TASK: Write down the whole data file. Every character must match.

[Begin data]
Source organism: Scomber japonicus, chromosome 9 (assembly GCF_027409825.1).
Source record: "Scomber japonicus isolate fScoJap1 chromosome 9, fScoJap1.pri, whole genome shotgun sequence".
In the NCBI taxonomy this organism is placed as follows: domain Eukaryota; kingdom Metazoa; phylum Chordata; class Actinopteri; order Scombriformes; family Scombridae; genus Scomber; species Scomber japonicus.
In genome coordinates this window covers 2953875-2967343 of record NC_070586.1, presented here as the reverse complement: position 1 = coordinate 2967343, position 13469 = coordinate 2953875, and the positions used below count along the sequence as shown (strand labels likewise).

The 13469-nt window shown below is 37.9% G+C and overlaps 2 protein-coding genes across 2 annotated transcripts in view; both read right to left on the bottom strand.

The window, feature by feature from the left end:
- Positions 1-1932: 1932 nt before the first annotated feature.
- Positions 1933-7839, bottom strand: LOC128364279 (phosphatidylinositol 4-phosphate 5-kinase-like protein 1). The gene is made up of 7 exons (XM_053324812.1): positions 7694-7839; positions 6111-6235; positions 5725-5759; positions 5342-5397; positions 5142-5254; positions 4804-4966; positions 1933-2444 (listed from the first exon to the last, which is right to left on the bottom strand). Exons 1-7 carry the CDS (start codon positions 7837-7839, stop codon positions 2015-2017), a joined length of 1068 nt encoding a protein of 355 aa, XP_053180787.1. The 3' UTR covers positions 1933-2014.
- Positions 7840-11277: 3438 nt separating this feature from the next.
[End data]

Source organism: Scomber japonicus, chromosome 9 (assembly GCF_027409825.1).
Source record: "Scomber japonicus isolate fScoJap1 chromosome 9, fScoJap1.pri, whole genome shotgun sequence".
In the NCBI taxonomy this organism is placed as follows: domain Eukaryota; kingdom Metazoa; phylum Chordata; class Actinopteri; order Scombriformes; family Scombridae; genus Scomber; species Scomber japonicus.
In genome coordinates this window covers 2953875-2967343 of record NC_070586.1, presented here as the reverse complement: position 1 = coordinate 2967343, position 13469 = coordinate 2953875, and the positions used below count along the sequence as shown (strand labels likewise).

The 13469-nt window shown below is 37.9% G+C and overlaps 2 protein-coding genes across 2 annotated transcripts in view; both read right to left on the bottom strand.

The window, feature by feature from the left end:
- Positions 1-1932: 1932 nt before the first annotated feature.
- Positions 1933-7839, bottom strand: LOC128364279 (phosphatidylinositol 4-phosphate 5-kinase-like protein 1). The gene is made up of 7 exons (XM_053324812.1): positions 7694-7839; positions 6111-6235; positions 5725-5759; positions 5342-5397; positions 5142-5254; positions 4804-4966; positions 1933-2444 (listed from the first exon to the last, which is right to left on the bottom strand). Exons 1-7 carry the CDS (start codon positions 7837-7839, stop codon positions 2015-2017), a joined length of 1068 nt encoding a protein of 355 aa, XP_053180787.1. The 3' UTR covers positions 1933-2014.
- Positions 7840-11277: 3438 nt separating this feature from the next.